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Storing MySQL Index in RAM

By default MySQL tries to store its index information in RAM to speed up database access. You should use your performance monitor to see how much spare RAM you have available and then tweak the settings to get as much of your index into RAM as you can.

To see how large your index files are, look in your DATA directory, in the subdirectory named after your database. Look through the .MYI files to see how much space they take up. Those are your index files.

Now check out your MY.INI file, in your main MySQL directory. You might want to check your services entry for MySQL to make sure this is really the ini file your system is using :) In that file you want to look for -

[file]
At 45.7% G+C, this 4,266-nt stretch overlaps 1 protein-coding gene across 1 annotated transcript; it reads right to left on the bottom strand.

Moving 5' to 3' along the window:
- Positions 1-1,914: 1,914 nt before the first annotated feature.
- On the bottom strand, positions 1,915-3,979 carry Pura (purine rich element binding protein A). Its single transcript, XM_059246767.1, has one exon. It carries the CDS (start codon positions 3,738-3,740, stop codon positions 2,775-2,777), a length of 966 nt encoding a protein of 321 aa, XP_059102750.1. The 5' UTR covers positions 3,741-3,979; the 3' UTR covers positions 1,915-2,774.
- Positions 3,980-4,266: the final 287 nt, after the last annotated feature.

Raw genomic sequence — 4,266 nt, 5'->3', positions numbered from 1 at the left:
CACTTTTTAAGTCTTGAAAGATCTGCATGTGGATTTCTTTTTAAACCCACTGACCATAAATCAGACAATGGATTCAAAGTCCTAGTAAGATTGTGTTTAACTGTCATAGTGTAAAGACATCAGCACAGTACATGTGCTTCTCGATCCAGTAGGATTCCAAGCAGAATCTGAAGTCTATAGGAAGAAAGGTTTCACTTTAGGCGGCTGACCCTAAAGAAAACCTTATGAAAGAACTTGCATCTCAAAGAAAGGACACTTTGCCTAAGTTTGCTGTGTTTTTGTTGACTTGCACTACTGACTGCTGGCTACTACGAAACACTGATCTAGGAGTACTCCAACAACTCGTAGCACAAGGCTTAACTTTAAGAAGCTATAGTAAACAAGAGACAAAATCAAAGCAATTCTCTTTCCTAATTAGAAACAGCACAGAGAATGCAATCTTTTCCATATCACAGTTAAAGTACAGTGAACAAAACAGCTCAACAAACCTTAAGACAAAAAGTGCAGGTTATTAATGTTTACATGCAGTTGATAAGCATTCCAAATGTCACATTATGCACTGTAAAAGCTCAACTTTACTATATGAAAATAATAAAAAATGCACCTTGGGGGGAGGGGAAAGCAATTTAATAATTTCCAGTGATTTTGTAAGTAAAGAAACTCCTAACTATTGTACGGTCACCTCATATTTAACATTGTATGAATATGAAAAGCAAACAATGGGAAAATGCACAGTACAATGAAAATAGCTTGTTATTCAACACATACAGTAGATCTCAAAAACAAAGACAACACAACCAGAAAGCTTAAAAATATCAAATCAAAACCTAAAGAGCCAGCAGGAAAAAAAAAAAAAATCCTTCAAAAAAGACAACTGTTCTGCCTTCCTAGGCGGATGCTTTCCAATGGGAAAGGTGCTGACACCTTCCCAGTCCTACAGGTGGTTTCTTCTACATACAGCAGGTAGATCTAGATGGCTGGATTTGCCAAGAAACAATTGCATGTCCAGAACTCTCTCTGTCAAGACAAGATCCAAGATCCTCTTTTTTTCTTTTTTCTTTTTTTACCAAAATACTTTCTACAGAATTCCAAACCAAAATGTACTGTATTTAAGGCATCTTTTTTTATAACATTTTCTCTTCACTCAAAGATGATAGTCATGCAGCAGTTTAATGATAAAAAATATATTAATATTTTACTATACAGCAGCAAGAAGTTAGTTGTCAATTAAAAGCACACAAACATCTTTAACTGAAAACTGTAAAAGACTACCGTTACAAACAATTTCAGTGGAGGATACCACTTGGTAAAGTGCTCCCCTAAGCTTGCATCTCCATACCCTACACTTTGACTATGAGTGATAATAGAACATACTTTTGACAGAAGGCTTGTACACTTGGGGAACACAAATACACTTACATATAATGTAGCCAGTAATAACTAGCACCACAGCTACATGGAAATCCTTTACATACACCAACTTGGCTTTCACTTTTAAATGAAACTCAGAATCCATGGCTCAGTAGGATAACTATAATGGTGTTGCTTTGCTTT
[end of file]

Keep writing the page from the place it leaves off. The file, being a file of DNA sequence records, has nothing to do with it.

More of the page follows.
This is the amount of RAM put aside for holding index information.

Checking on how well you're doing is pretty simple. From a MySQL prompt, type in -

show status like 'key%';

It'll give you some stats. Compare the key_read_requests with the key_reads. So say for example you have 10,000 key_read_requests ... and only 10 key_reads. That means that pretty much all requests were satisfied by memory, that only 10 of them had to actually go to the database to get a value. You want that ratio to be very low - that out of all the requests, only a few went to the database.

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